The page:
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Medieval Dreams: A Sample of Historical and Psychological Criticism
Psychoanalytische Perspectieven, 20, 2, (2002)
Accounts of the contents of dreams in medieval texts can be the result of a process that occurred in stages: first the dreaming, then the narrating and finally the recording. First, someone dreams a dream. He remembers it and tells it to himself as it were; then he tells someone else what he dreamt. The other person writes it down. Occasionally other oral links occur in this chain between the dreamer and the transcriber of the dream. Each stage of this process contains elements that can affect whether the dream is preserved or not and can also have a distorting effect on the original contents of the dream. The mechanisms involved in this process are the subject of this study.
Medieval texts also frequently contain passages that appear to describe dreams but do not really do so; rather they are pure literary creations or clichés. In this article a number of criteria for analyzing texts containing dreams are developed using insights and techniques from historical philology, cultural anthropology and psychoanalysis. The standpoint I am defending is that although ideas about dreams change in the course of time and from culture to culture, the mental activity of dreaming is part of man’s biological baggage and is thus a historical constant.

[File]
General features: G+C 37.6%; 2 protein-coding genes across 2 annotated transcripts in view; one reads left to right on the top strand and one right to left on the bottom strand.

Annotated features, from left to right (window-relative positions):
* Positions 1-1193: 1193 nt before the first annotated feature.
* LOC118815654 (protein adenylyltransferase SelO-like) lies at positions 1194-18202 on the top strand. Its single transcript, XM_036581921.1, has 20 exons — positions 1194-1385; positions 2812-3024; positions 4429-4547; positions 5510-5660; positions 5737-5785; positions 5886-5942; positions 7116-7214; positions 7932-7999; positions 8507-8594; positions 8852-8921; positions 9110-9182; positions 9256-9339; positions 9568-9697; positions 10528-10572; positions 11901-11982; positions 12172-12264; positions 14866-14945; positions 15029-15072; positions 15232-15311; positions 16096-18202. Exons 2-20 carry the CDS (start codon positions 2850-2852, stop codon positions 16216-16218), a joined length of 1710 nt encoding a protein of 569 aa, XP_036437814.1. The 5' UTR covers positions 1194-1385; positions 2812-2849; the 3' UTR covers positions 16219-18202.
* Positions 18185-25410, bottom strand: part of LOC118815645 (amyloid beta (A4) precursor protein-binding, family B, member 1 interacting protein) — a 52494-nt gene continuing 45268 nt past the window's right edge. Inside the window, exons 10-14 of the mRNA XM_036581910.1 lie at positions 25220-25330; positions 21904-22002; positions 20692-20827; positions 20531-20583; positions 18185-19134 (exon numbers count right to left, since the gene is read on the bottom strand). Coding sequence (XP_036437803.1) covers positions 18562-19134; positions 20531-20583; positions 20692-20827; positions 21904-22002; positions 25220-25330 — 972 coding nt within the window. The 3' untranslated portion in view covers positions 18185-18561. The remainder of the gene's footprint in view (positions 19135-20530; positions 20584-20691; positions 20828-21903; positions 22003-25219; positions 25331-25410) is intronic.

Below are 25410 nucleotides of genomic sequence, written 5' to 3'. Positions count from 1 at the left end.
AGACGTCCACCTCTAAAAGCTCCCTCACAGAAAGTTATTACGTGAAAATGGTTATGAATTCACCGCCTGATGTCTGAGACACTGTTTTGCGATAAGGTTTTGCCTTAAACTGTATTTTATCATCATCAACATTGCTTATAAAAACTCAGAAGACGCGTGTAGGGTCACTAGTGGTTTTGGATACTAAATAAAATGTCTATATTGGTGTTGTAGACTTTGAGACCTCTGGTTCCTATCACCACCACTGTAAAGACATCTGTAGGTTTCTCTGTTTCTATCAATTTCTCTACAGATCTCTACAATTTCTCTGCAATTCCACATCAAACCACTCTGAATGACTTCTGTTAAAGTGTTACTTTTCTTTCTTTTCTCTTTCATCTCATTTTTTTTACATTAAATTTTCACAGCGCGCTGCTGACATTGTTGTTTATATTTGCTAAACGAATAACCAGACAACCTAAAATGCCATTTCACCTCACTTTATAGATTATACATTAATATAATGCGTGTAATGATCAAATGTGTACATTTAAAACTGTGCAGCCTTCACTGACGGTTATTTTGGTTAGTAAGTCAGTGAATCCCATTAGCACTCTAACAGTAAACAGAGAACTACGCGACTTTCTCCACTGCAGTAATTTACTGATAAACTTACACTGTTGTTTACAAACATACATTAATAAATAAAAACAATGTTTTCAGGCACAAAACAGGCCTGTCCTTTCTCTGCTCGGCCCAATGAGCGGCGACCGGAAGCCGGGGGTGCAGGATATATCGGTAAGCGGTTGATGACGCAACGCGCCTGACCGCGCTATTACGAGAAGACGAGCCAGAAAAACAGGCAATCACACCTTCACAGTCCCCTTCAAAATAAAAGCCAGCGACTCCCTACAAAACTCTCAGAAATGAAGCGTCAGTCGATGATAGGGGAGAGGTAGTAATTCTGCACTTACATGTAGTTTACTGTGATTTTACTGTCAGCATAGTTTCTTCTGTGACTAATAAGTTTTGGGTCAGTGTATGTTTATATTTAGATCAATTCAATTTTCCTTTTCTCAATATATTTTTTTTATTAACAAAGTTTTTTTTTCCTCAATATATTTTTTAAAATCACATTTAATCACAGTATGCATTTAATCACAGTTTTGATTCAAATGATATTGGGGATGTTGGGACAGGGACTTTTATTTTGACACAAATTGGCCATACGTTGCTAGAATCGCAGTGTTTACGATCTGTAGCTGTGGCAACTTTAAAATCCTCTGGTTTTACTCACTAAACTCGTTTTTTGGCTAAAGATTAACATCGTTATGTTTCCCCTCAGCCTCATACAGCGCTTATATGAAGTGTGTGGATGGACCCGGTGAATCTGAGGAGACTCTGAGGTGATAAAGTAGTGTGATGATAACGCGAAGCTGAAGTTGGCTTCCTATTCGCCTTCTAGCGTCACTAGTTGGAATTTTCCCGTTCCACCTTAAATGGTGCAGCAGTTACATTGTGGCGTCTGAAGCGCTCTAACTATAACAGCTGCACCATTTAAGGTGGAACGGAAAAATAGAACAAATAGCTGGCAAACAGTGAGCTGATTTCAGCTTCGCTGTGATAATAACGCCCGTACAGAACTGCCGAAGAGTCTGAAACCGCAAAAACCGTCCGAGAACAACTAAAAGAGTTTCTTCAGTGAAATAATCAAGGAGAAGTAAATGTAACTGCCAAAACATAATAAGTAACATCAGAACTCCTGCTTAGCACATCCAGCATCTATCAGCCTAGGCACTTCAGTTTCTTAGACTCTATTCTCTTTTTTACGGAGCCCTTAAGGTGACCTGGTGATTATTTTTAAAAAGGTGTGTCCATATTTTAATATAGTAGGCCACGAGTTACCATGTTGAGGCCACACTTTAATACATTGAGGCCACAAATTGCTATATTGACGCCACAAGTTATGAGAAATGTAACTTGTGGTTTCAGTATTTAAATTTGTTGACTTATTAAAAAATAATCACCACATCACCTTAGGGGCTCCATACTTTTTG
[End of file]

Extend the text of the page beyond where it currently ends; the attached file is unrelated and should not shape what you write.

Introduction: Dreams serve as sources of very special material for historical research. In his article on the dreams of people in the Third Reich, Reinhard Koselleck notes that dreams can come from layers of the world of human experience that even diaries do not get to. Dreams can provide information about the preoccupations, obsessions and desires of individuals and groups and indeed of entire cultures. Despite the fine pioneering efforts of Dodds and Besançon in this field, very little attention has traditionally been devoted to the dream in historical research. Thanks to Le Goff, Schmitt, Burke and Wittmer-Butsch, this is changing.
The research conducted on dreams in the past inevitably came upon two phenomena, the ideas about dreams and the dreams themselves. A sharp distinction needs to be drawn between the two. Ideas about dreams, or so cultural anthropology research has taught us, differ from one culture to the next. Dreams can be conceived of as actual interventions of supernatural powers in the experiential worlds of individuals (“a divinity appears to someone in his sleep”), as active communication between the dreamers and another world, as autobiographical documents and thus as information from the dreamers about themselves, or as pointless nocturnal cerebral activity . In some cultures, dreams are a common topic of conversation; in others they are not spoken of at all. There is a vast diversity in the attitudes people have to dreams. It does not however warrant the conclusion that dreams themselves differ from one culture to another. This is something that can only be determined by way of research.